Sir, — I do hope the General Synod will take up the Bishop of Chelmsford’s call to “Break the silence over nuclear weapons” (Comment, 9 February). At best, these incredibly expensive weapons will never be used, and at worst they will destroy planet Earth.
During the Cold War, most of the UK’s political leaders warned that unilateral disarmament was too risky, and they argued instead for seemingly never-ending talks about multilateral disarmament. The Church of England report The Church and the Bomb (1982) proved that the old just-war theory was dangerous, and that a misunderstanding, an accident, or a minor conflict with conventional weapons could quickly escalate into an unstoppable nuclear exchange.
That report also introduced the completely new concept of “nuclear pacifism”: a call for active engagement in prayer and politics to destroy these weapons before they destroyed us.
New Rectory, Cowley
Gloucestershire GL53 9NJ
From Sue Claydon
Sir, — The Bishop of Chelmsford, the Rt Revd Stephen Cottrell, wrote: “Around the world we are witnessing the most promising disarmament initiative in 20 years. Our country should be part of it.”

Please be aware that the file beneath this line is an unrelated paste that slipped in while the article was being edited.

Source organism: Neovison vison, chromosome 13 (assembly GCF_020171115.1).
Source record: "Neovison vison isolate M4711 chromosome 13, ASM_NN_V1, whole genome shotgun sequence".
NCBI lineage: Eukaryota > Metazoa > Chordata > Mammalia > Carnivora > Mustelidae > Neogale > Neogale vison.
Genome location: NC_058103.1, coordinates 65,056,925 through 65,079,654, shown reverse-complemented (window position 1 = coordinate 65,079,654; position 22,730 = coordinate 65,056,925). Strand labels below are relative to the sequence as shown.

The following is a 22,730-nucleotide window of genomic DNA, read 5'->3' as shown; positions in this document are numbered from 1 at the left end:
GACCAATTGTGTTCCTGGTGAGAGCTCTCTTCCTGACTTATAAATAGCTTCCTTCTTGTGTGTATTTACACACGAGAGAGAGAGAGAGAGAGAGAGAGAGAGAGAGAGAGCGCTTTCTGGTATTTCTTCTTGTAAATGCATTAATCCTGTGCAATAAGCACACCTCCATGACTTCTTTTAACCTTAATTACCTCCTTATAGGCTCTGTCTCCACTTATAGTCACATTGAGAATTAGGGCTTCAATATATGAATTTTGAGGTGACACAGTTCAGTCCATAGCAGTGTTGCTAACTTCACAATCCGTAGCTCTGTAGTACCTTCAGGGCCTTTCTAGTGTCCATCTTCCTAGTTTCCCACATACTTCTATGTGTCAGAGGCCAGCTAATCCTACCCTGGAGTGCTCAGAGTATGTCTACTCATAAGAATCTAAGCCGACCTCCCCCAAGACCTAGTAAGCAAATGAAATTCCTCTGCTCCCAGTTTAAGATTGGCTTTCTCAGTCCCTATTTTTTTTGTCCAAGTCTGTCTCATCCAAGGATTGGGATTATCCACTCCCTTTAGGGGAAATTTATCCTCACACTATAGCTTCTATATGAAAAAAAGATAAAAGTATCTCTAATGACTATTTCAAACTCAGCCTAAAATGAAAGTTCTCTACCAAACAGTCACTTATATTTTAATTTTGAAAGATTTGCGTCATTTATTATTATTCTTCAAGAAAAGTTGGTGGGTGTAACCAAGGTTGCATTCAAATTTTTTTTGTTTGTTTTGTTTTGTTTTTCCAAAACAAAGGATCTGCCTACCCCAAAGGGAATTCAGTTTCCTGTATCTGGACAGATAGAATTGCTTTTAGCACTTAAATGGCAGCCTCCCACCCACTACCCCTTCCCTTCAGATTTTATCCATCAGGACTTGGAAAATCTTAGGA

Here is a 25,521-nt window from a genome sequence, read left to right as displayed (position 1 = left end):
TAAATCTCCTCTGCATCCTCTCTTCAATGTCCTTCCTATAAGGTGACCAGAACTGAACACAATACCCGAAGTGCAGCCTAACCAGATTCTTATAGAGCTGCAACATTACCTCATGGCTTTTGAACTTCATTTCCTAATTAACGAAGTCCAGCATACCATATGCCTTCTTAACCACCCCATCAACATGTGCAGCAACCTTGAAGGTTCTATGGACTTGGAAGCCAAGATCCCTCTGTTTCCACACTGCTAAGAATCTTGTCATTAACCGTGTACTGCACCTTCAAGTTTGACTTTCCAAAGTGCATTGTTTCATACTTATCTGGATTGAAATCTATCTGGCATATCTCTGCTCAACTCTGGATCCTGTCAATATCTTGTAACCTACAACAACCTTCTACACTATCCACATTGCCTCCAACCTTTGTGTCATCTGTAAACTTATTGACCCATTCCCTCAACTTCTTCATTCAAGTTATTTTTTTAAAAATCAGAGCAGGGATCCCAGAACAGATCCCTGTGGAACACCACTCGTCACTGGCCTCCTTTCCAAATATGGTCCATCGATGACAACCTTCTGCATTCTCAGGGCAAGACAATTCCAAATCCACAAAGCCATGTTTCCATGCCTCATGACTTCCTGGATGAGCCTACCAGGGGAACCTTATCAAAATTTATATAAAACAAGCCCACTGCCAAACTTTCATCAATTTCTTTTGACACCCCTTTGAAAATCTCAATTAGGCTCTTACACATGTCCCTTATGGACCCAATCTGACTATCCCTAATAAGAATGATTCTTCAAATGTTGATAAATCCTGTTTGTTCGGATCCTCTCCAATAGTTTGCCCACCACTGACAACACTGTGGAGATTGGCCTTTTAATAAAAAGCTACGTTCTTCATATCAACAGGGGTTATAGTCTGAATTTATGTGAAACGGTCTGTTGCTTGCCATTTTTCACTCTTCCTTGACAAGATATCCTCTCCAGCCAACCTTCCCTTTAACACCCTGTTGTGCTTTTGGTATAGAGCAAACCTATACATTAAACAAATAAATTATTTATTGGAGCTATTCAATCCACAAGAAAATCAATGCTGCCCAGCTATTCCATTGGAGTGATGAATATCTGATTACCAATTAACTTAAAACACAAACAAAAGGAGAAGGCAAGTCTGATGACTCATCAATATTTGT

The Treaty on the Prohibition of Nuclear Weapons, to give its full title, was negotiated because many countries see the dangers of the deliberate or accidental use of nuclear weapons. Other weapons of mass destruction, biological and chemical weapons, have shown that prohibition encourages progress towards elimination.
The UK Government has legal obligations under the Nuclear Non-Proliferation Treaty, which it did sign, to negotiate for disarmament. This new treaty offers a clear pathway towards disarmament.
There is a clear choice for the Government: to engage constructively with signatories and parties to the new treaty and foster a culture of dialogue and compliance, or to see its influence over disarmament policy-making diminish. We pray that it will choose the former.
Chair, Anglican Pacifist Fellowship
Whittlesey Road, March, Cambs PE15 0AH
Alienated by the C of E’s shortcomings over Brexit
From Helen De Cruz
Sir, — I am a European Union citizen (Belgian) living in the UK, and a member of the Church of England. While I am not speaking on behalf of all EU-citizen members, I speak for many when I say that I am deeply disappointed about the lack of moral leadership exhibited by the Church with regard to Brexit, and, particularly, our rights as citizens and our dignity as human beings.